Popular doesn’t mean better. “Pirates of the Caribbean: Dead Man’s Chest” received the most overall votes, but it didn’t win a thing. In fact, the highest mark it received was a 7.16 for Jack Sparrow.

But then again, better sometimes isn’t good enough. The perfect example is Peter O’Toole. Out of all the people who voted, only

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Jennifer Hudson from Dreamgirls

Whenever Jennifer Hudson hears things like “stole the show” or “owns the movie,” she doesn’t know what to say. Well, she needs to start thinking about it. The Chicago native has one of the breakout performances of the year with her role of Effie White in “Dreamgirls.”

Hudson is incredibly humble in person, constantly saying that she is just glad to be a part of a film that stars Jamie Foxx, Beyonce Knowles and Eddie Murphy. “Dreamgirls” is the adaptation of the Broadway show about a trio of black female soul singer in the 1960s.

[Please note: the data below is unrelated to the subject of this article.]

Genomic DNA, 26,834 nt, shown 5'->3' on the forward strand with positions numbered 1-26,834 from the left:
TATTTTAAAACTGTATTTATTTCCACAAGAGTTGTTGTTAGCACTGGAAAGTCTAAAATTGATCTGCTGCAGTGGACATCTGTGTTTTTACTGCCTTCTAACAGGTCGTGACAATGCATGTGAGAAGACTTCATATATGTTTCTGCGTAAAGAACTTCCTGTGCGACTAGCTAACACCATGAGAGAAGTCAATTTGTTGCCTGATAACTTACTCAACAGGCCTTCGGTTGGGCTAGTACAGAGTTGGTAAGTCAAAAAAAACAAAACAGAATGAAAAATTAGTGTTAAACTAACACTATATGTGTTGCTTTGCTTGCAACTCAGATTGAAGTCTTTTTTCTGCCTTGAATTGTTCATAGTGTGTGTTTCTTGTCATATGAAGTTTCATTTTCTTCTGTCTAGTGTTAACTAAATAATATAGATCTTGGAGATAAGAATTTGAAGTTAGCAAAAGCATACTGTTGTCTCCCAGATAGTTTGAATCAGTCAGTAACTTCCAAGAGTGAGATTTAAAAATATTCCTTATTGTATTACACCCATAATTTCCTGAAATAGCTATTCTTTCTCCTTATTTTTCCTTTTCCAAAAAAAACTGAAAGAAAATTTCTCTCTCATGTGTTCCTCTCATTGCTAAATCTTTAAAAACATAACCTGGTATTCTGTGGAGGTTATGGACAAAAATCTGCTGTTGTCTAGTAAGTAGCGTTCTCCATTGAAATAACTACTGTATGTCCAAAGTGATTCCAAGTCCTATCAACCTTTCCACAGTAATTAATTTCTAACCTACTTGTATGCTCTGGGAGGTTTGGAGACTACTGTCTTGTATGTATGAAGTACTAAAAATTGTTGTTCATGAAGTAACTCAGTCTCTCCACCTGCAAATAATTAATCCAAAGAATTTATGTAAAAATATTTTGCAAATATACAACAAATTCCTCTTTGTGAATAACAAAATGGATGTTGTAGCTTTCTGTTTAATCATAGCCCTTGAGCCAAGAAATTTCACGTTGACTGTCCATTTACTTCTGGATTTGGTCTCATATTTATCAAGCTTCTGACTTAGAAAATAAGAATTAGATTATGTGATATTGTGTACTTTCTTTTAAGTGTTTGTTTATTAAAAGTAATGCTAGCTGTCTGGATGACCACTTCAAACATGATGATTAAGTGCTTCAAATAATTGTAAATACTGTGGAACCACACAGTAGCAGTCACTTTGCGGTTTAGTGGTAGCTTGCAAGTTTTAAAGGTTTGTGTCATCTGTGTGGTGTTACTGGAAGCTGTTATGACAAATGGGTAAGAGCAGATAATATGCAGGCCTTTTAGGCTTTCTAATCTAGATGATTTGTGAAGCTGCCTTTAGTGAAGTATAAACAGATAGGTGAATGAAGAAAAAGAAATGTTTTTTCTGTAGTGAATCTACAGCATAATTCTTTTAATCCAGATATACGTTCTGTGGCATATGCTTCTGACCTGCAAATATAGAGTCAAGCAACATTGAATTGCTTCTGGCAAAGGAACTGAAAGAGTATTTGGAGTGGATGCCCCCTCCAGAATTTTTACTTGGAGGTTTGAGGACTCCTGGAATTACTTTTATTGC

The audition process wasn’t easy for Hudson.

“They called me and asked me to audition for Effie White,” Hudson said. So she went in and heard things like, “You’re by far the best we’ve seen.” Time passed and

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Paul Feig the director of Unaccompanied Minors

He’s got on a suit, a vest, a tie and nicely framed glasses. Some things in the universe just make sense. Paul Feig looks exactly like the type of guy you would hope create a show as great as “Freaks and Geeks.” It all fits, cool geek.

Since “Freaks and Geeks” was canceled, the author and director has kept busy, and that’s the way he wants it. While we sat down together at the Peninsula Hotel, he talked about his drive to constantly be working. He made an independent film, “I am David,” and directed numerous episodes of “Arrested Development” and “The Office.” Now, his first studio film, “Unaccompanied Minors,” just opened. The film is about a group of kids who get stuck at a Chicago airport over the holidays.

Feig talks

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Will Smith from The Pursuit of Happyness